Fred Eckhardt: Homebrew Guru

 

Fred Eckhardt cuts a distinctive figure in the beer world. As a beer writer, reviewer and historian, he’s rightfully regarded as royalty. In person he’s equally memorable, with his devilishly manicured mustache and undeniable joie de vivre. He recently celebrated his 80th birthday with a few gatherings at pubs around town, dubbed–what else?–Fred Fest. Eighty years means a lot of beers for Eckhardt, whose history dates back to quaffing his father’s homebrew ("pretty dreadful stuff") and to grousing over the measly six cans of lager a week he was allotted as a serviceman on Okinawa during World War II.

But it was his 1969 homebrewing handbook, A Treatise on Lager Beer, that got the beer ball rolling; a few years later he started the Oregon Brew Crew, a homebrew club that’s still going strong. Thanks to his 1989 book The Essentials of Beer Style, his services as a judge are always in demand at brew fests the world over.

Eckhardt admits to not always having been an impartial observer of the beer scene. During his ‘80s stint as the beer writer for the Oregonian, he engaged in a bit of collusion with emerging microbrewers. "I’d go around and hustle these guys," Eckhardt laughs. "I’d tell them, ‘We need another seasonal beer in this town!’ and I got them all to make seasonal beers–so I’d have something to write about." Career self-preservation thus became the mother of draft invention.

"I can’t think of a better person to name a beer after," says Hair of the Dog’s Alan Sprints.

 

John Harris: The Busy Brewer

 

Talk about an impressive résumé. Brewer John Harris began his career with Mike and Brian McMenamin in 1986, about five months after they opened for business at their Hillsdale location.

"I didn’t invent Hammerhead," he says. "But I hopped it up; it used to be milder." Apparently that little stroke did the trick, as the new and improved recipe is the company’s top seller. After two years with the McMenamins, Harris was tapped in 1988 to head up the tanks at a new operation in Bend called Deschutes Brewing–developing signature beers like Black Butte Porter, Cascade Golden Ale and an unheralded limited release that eventually became the company’s biggest hit: Mirror Pond Pale Ale.

Since 1992, he’s brewed for Full Sail, inventing new pilot beer styles–Sunspot IPA, Equinox ESB and the cheekily named Wreck the Halls are among his creations.

Harris has led the charge for regional beer respectability on another front. He was the first craft brewer to sit on the technical board of the Master Brewers Association of the Americas, a trade group formed in 1887 that seeks to advance brewing technology.

"When I joined in 1989, it was a bunch of guys in suits–and then there was me and the brewmaster from Red Hook dressed in khakis," Harris says. "And they were like, ‘Who are these guys?’ Well, we’re still growing and taking appreciable market share. Every year craft beer sales are up." Thanks in no small part to Harris’s creative collection of crafty beers.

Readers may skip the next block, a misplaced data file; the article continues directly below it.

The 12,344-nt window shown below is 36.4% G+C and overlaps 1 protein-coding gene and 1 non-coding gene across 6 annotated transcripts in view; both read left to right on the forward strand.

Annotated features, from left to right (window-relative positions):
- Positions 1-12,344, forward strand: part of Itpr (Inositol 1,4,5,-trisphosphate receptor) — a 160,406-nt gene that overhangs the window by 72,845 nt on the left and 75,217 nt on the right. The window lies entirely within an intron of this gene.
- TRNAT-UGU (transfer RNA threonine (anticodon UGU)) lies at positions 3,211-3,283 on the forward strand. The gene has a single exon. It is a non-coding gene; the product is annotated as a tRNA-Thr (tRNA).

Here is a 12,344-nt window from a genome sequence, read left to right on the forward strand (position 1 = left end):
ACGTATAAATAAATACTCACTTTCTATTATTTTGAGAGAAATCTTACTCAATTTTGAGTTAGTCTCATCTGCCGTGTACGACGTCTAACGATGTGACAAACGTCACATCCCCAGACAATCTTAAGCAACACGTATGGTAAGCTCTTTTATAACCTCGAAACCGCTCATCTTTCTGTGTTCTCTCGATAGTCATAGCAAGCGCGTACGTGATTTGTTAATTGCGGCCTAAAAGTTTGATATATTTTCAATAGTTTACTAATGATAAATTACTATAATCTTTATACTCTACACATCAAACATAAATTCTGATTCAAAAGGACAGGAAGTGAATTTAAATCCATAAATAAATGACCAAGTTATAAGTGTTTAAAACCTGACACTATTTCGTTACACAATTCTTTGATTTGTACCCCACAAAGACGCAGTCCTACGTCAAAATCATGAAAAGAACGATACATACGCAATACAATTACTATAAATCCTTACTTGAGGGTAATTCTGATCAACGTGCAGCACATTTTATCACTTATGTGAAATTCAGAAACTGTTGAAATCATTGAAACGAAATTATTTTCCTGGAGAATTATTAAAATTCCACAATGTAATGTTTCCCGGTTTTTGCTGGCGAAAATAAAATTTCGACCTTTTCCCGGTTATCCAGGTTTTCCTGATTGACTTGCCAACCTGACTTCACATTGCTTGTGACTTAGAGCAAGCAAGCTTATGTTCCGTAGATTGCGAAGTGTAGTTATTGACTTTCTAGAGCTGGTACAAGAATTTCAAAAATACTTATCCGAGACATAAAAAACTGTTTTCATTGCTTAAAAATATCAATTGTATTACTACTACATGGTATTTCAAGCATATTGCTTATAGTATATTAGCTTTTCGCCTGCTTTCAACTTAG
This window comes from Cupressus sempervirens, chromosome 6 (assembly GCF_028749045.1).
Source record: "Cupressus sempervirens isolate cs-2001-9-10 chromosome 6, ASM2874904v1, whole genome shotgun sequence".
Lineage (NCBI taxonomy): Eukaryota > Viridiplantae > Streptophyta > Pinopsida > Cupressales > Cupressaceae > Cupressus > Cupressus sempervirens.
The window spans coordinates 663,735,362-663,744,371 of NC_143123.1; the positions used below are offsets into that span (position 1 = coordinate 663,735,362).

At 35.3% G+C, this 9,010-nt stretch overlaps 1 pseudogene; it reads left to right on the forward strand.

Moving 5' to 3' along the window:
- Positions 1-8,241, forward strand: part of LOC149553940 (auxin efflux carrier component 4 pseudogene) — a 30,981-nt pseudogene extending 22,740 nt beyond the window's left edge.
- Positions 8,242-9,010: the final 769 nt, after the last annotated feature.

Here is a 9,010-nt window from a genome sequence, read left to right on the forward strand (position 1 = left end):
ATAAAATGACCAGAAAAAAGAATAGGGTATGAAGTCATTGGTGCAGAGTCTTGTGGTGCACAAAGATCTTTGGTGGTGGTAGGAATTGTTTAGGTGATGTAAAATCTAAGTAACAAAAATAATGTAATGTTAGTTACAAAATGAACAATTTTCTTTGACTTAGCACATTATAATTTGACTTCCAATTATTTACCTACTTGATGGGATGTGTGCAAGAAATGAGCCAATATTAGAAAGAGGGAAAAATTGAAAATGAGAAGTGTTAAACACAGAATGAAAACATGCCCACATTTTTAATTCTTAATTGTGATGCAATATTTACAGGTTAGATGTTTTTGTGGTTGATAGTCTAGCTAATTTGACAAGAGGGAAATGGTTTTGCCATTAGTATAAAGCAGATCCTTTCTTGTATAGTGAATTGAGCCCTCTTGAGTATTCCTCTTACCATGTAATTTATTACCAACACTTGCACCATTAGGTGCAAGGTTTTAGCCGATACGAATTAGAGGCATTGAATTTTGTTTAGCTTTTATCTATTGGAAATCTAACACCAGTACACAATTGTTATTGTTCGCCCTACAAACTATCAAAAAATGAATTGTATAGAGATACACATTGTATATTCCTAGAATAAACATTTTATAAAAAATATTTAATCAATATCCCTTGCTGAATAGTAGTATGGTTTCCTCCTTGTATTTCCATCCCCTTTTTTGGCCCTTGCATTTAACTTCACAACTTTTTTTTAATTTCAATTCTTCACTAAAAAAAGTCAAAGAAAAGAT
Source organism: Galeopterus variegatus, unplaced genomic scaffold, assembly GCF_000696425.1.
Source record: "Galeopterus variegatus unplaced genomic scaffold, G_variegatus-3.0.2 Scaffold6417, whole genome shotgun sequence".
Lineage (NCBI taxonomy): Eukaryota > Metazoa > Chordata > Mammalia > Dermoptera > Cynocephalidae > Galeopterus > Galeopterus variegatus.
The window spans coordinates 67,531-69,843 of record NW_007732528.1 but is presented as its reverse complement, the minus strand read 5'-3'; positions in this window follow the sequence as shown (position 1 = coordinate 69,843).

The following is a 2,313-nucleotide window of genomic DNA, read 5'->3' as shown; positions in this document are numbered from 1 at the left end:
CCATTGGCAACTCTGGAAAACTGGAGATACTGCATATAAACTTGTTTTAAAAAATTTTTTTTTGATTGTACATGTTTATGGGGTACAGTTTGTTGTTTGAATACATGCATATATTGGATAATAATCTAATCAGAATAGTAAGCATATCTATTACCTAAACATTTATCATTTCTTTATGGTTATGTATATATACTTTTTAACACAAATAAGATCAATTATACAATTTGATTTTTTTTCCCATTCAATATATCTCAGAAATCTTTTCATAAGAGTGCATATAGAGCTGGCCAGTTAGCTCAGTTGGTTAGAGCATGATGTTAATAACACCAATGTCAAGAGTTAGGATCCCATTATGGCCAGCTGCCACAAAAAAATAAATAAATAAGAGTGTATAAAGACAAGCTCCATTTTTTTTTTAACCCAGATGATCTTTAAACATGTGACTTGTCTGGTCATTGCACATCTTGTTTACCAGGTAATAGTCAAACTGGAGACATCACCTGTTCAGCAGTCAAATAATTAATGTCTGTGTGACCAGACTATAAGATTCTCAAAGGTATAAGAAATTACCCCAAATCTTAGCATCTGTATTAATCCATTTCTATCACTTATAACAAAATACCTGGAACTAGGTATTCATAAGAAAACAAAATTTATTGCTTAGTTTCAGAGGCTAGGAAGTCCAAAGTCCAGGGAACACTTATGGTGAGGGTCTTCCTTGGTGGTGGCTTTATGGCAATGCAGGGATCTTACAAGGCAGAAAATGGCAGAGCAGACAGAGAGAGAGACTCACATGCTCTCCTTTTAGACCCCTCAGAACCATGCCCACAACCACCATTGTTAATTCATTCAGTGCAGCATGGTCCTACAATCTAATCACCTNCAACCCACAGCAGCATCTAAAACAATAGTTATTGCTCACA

Don Younger: Younger Publican

 

The first bar Don Younger ever set foot in was the Howdy Doody in Gresham. He was 17, he looked 13, and no one seemed to care. "I ordered a Blitz," he remembers. And it was love at first taste. In March 1967 he took over the operation of his first tavern, the Mad Hatter on SE Milwaukie Ave–now known as the Bear Paw Inn–and since then has owned or co-owned "14 or 15" places around town, including the Rose & Raindrop, three New Old Lompoc locations and his flagship operation, the Horse Brass on SE Belmont St, frequently a meeting spot for those in the beer business.

Speaking of beer business, that’s exactly what Younger, who describes himself as a "drinking man" rather than a businessman, has on his mind at the moment. "Wine gets everything it wants," he says. "And what do you see about beer? Bubkes. But we’re just as important. We’re Oregon jobs, we’re Oregon money, we’re using Oregon hops. That’s my mission right now."

Younger is referring to his part in the promotion of Oregon Craft Beer Month (that would be July), a grassroots movement that encourages Oregonians to reach for local brews rather than out-of-state options. It’s also a reminder to area brewers–especially the big boys–to make use of those regional ingredients. "Some of these brewers have gotten too big for their britches," Younger growls. "You’re supposed to leave the dance with the one who brought you." And Don Younger’s been to his share of dances.

"He’s a great character," Mike McMenamin says. "He’s the classic publican."